Louisianans See Significant Gender Discrimination Against Women, Fourth Report from Louisiana Survey Shows
April 6, 2018
Baton Rouge, LA – The fourth of six reports from the 2018 Louisiana Survey, a project of the Reilly Center for Media & Public Affairs at LSU’s Manship School for Mass Communication, reveals that a majority of Louisiana residents believe that both gender discrimination and sexual harassment are major issues and that the country needs to make further changes to give men and women equality in the workplace.
Overall, 70 percent of Louisiana residents say women face “a lot” or “some” gender discrimination, up from 63 percent last year. Further, 61 percent of residents say women face significant obstacles that make it harder for them to get ahead, up from 58 percent a year ago.
“These results underscore that people in Louisiana see gender discrimination as a very real issue in our state and feel like there is much work to be done in that arena,” said Dr. Michael Henderson, director of the Public Policy Research Lab, which conducted the survey.
Additional results of the survey include:
- The share of Republicans who believe women face gender discrimination rose from 42 percent to 52 percent since last year. The shift was even larger among Republican women (+16) than Republican men (+11), although those views hardly budge for Democrats, nearly all of whom already believed women face discrimination.
- Three fourths of Louisiana residents believe the country needs to make further changes to give men and women equality in the workplace, comparable to 71 percent who said so a year ago. There was significant growth in the shares of Democratic men (+7) and Republican men (+11) who believe further change is necessary. Opinion did not shift among Democratic women, 95 percent of whom say further change is necessary, but they had already reached near unanimity a year ago. Among Republican women, the share who say further changes are necessary declined by seven points since 2017.
- Overall, 61 percent of Louisiana residents say women still face significant obstacles that make it harder for them to get ahead than men. A year ago, the share was 58 percent. The increase among women who believe women face obstacles was largely concentrated to Democratic women, among whom the share rose from 80 percent to 88 percent.
- Two-thirds of state residents say that recent allegations of sexual harassment and assault against prominent men in entertainment, politics and the media mainly reflect widespread problems in society rather than isolated incidents of individual misconduct. There is a larger difference between Democrats and Republicans than between men and women on this question.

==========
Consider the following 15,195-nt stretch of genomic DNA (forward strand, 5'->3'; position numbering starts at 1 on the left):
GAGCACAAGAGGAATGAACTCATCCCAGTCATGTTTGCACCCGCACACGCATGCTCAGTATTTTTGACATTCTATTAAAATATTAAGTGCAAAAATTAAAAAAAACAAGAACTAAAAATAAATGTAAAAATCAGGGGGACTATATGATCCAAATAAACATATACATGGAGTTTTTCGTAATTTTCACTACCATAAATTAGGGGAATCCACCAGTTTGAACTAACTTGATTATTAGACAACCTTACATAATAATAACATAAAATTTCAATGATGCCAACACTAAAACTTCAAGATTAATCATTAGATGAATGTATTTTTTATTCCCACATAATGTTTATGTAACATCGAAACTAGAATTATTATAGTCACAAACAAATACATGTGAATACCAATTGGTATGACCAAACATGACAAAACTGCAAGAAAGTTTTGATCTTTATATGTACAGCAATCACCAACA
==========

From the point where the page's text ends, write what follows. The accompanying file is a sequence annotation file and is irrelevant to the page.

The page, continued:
- Nearly three-fourths of Louisiana residents (72 percent) say elected officials who are accused of sexual harassment or assault by multiple people should resign rather than stay in office. The share is moderately higher among women (76 percent) than men (68 percent) and much higher among Democrats (90 percent) than Republicans (62 percent).
With the conversation across the country – and in Louisiana – increasingly turning more toward gender discrimination and sexual harassment, The Reilly Center for Media & Public Affairs is convening media, government and law experts to discuss the role of these industries in building the sexual harassment structure and how they can serve as instruments of change. “Hear them Roar: Voicing the Truth on Sexual Harassment in Media and Politics.” Senator Mary Landrieu will make opening remarks and moderate the panel discussion April 12 highlighting the role of power, money, media and politics in both the #MeToo movement and in all-too-common stories of sexual harassment. Find more information about this free event here.
The Louisiana Survey has been conducted each year since 2003 and twice in 2006, establishing rich longitudinal measures of public opinion in Louisiana. The mission of the Louisiana Survey is to establish benchmarks as well as to capture change in residents’ assessments of state government services. The survey is further dedicated to tracking public opinion on the contemporary policy issues that face the state. Each iteration of the Louisiana Survey contains core items designed to serve as barometers of public sentiment, including assessments of whether the state is heading in the right direction or wrong direction, perceptions about the most important problems facing the state, as well as evaluations of public revenue sources and spending priorities.
The survey is a project of the Reilly Center for Media & Public Affairs, an integral part of the Manship School of Mass Communication. The Reilly Center’s mission is to generate thoughtful programs, dialogue and research about mass communication and its many faceted relationships with social, economic and political issues.
For more information or to schedule an interview with the report’s author, contact firstname.lastname@example.org.